Lee is a big fan of the Yorkshire festival, saying: “The Theakston Old Peculier Crime Festival is the best in the world and I know, because I’ve done all of them.”

From TV’s Pointless comes the even loftier Richard Osman – two inches taller even than Reacher – who will lead a late-night chat session with Val McDermid, Mark Billingham and Lee Child.

Elly is a prolific author, having started writing what she calls ‘women’s fiction’ under her own name before switching to crime. She has two series on the go: the Dr Ruth Galloway and DCI Harry Nelson novels, and the Stephens and Mephisto novels, set in the 1950s.

Elly writes two books a year, one from each series, and as we speak has just published the ninth Ruth Galloway novel, The Chalk Pit, and is working on the tenth, The Dark Angel.

McDermid is a fan and says on the cover of The Chalk Pit: “I refuse to apologise for being in love with Dr Ruth Galloway and DCI Harry Nelson.”

Elly is thrilled by that, although amused by the “refuse to apologise” bit. She also says that Val told her she put her characters through it a bit. “I think Val probably puts her characters through more,” says Elly.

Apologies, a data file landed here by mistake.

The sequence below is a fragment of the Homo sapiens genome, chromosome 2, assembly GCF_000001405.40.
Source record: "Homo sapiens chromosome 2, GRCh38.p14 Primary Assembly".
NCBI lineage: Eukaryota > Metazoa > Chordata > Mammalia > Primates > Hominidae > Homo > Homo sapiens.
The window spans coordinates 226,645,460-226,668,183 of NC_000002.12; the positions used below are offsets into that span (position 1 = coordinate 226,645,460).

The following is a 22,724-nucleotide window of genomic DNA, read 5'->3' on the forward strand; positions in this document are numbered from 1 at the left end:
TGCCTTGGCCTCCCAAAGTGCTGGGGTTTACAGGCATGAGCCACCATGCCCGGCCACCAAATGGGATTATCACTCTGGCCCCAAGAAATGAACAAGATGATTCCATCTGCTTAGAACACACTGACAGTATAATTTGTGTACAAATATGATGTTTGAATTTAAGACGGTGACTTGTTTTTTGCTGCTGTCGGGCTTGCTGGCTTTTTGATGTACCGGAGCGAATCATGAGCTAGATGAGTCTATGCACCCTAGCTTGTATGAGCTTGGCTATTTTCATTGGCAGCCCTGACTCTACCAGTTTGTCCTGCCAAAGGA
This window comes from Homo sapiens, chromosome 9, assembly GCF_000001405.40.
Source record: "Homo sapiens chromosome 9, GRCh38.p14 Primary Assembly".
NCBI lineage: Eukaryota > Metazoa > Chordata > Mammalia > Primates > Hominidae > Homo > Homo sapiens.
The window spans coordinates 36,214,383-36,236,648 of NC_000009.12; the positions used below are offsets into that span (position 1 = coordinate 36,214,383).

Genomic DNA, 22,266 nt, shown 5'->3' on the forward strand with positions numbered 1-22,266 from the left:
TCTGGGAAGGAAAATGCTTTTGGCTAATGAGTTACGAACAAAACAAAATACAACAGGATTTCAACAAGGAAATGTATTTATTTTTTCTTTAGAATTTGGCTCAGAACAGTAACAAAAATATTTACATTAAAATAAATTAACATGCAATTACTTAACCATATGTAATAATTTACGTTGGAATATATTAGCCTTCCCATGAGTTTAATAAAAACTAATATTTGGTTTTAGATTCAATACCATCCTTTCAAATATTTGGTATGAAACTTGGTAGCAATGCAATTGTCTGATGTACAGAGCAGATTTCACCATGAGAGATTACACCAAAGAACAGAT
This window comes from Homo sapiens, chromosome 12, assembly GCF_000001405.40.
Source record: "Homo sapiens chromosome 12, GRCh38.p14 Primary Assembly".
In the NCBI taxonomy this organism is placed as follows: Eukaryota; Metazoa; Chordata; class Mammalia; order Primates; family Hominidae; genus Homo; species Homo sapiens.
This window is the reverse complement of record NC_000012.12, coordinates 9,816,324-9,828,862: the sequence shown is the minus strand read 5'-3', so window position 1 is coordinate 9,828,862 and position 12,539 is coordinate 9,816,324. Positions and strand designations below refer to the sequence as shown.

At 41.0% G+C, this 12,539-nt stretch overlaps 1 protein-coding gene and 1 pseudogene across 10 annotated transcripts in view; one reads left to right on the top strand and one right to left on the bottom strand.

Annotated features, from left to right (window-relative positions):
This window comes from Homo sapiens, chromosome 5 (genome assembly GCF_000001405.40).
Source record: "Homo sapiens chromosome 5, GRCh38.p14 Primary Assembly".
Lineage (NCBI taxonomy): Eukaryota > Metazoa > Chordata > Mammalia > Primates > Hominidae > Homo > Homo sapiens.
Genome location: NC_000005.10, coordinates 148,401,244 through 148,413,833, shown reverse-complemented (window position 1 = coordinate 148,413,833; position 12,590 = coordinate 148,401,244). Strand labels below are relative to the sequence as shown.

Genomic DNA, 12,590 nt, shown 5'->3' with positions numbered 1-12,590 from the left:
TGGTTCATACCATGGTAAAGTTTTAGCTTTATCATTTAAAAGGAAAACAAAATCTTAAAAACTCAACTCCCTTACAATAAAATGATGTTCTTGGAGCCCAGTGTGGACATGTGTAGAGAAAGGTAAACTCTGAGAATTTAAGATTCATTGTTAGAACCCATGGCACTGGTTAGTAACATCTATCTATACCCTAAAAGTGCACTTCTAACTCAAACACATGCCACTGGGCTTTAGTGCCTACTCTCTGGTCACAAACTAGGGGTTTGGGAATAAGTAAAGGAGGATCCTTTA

Set in Norfolk, the Galloway novels present a recurring puzzle for the writer: Each one must feature a crime where the police need to call on an archaeologist. “Otherwise readers say, ‘Oh she’s not doing enough digging’,” says Elly.

A walk across Titchwell Marsh with her husband, who is an archaeologist, initially suggested Norfolk as a setting. “Andy mentioned that prehistoric man thought that marshland was sacred, because it’s neither land or sea, but something in-between. Neither land nor sea, neither life nor death,” she says.

In that moment, Elly saw the plot for The Crossing Place – “And, walking towards me out of the mist, I saw Dr Ruth Galloway.”

That liminal zone between land and sea, where prehistoric man often buried bodies, suited her purposes, and she has found archaeology to be a good fit with crime. “It’s about digging up what’s hidden beneath the surface, digging up clues and excavating the past.”

The Chalk Pit opens with the discovery in a tunnel under Norwich of boiled human bones. These bones turn out to have been recently buried, leading Ruth to work with Nelson once more; and introducing them to an ‘underground’ world that involves the murders of homeless men and the disappearance of three women.

After all these years, Elly knows Ruth well and likes her company. Is she at all like Ruth?